The combat is by far the worst part, it works in a similar way to 'Hotline Miami', with the difference that giving how dark is the map, there are not as much strategies that you can use to fight the enemies. So at the end, you are shooting cultist in dark corners of the room, and when you receive damage or you kill them, you never will have a sense of accomplishment or of being good playing the game. Nothing to see with the superb combats in games like 'Nuclear Throne'. And how confusing can result the combat is only accentuated by how small are the sprites in portable mode.
To be fair, the combat doesn't pretend to be the main focus of the game. A lot of the rooms are empty and without enemies, and it's a game more about how you manage your resources and items to survive.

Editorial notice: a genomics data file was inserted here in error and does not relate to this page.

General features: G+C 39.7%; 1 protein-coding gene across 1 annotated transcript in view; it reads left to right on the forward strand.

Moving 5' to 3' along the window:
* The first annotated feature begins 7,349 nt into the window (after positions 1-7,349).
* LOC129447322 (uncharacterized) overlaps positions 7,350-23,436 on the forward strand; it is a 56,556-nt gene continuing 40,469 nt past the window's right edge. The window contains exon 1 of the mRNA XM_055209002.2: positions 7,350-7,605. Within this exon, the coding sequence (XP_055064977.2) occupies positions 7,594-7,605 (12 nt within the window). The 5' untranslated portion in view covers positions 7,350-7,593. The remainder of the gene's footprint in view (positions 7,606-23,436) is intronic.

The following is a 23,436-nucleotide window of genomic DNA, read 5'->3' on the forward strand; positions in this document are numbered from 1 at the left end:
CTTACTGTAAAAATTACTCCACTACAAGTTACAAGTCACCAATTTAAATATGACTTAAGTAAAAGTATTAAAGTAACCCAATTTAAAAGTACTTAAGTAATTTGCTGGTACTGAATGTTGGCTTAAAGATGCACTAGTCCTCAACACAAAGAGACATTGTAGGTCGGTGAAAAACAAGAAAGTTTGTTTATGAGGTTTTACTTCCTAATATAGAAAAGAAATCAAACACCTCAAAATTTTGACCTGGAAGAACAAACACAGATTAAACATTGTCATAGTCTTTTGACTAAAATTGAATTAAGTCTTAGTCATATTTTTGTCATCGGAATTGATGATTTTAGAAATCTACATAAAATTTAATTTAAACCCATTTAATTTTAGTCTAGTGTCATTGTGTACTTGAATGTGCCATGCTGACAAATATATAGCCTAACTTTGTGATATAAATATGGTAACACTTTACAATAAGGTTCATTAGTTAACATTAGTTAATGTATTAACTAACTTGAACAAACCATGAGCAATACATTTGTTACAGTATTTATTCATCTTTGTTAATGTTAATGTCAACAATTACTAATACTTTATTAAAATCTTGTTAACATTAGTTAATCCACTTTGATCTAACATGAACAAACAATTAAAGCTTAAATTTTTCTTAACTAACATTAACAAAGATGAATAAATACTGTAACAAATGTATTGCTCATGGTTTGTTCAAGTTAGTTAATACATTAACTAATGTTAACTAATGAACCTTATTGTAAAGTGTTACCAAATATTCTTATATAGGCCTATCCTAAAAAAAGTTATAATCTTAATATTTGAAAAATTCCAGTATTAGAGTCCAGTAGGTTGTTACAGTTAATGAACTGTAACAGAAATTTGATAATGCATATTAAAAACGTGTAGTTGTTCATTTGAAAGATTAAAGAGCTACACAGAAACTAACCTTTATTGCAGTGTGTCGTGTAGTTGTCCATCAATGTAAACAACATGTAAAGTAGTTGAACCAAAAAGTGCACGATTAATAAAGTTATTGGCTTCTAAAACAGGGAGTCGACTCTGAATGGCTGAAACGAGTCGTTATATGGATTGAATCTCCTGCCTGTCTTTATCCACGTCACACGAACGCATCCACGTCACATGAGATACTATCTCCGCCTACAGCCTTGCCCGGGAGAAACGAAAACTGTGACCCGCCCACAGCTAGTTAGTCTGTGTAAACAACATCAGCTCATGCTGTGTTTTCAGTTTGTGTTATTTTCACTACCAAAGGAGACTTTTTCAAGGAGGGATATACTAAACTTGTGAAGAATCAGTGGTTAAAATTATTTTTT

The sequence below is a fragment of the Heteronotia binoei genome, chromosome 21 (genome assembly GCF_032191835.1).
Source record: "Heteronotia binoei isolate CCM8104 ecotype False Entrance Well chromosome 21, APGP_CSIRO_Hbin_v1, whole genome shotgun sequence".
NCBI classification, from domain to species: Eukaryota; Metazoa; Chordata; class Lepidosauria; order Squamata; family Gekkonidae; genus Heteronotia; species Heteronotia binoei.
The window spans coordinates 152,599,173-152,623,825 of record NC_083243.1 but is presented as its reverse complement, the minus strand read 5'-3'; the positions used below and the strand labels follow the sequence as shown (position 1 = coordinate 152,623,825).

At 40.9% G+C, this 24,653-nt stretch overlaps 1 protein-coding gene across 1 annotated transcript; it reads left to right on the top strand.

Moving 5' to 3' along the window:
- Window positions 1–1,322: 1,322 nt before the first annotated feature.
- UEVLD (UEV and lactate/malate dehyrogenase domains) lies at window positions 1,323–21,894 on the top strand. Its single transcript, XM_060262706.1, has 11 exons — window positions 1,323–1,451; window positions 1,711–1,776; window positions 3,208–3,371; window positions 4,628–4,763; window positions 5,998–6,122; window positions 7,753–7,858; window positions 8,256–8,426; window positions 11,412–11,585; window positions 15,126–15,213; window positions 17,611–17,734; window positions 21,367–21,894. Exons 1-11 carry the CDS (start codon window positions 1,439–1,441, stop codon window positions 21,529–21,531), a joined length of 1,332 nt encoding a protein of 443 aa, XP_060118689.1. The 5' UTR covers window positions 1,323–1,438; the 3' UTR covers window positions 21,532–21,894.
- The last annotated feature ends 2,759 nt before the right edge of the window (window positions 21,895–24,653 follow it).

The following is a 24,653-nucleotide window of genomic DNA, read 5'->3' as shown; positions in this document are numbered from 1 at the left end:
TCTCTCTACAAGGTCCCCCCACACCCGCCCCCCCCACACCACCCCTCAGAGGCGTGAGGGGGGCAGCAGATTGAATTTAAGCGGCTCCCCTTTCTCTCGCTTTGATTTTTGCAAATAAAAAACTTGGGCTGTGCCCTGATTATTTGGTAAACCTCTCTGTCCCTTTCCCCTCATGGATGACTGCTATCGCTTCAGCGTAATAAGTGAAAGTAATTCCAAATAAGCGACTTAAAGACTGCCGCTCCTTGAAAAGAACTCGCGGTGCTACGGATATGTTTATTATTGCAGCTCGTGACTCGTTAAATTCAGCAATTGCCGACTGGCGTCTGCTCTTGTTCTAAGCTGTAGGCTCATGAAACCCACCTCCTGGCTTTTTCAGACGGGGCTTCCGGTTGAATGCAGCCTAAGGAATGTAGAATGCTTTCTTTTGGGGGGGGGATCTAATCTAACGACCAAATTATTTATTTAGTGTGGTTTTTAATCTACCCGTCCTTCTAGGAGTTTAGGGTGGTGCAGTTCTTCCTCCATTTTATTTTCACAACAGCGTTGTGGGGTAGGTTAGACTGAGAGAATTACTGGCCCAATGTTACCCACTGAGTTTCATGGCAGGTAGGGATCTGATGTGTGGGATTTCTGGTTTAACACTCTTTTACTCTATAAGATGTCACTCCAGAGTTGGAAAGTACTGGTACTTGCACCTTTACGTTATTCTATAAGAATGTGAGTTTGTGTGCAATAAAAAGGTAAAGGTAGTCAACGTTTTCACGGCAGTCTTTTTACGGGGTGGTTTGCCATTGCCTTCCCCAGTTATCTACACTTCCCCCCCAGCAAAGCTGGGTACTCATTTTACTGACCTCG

The development team has been smart enough to understand what are the strengths of the game, and with a limited budget and resources they have been able to create a roguelite with a distinctive flavor, much more centered in the exploration part. And they have really nailed the Lovecraft setting. With a lot of references and homages to his stories. With a really ambitious use of its pixel art, including an overwhelmingly variety of assets. In which even the more small and subtle details have been taken into account to construct each scenario.
Nothing revolutionary, not a genre defining game. And a game that it's much more enjoyable in docked mode, due to the too damn small sprites. But it's also a game with its own personality and nailing the Lovecraftian setting. Until a point in which this will result in the only objective audience for the game: people who are super into Lovecraft's novels.
I thought it was okay in portable, but do agree it is a little too pulled out, and even when you go in to smaller rooms, where it should zoom in it doesn't enough.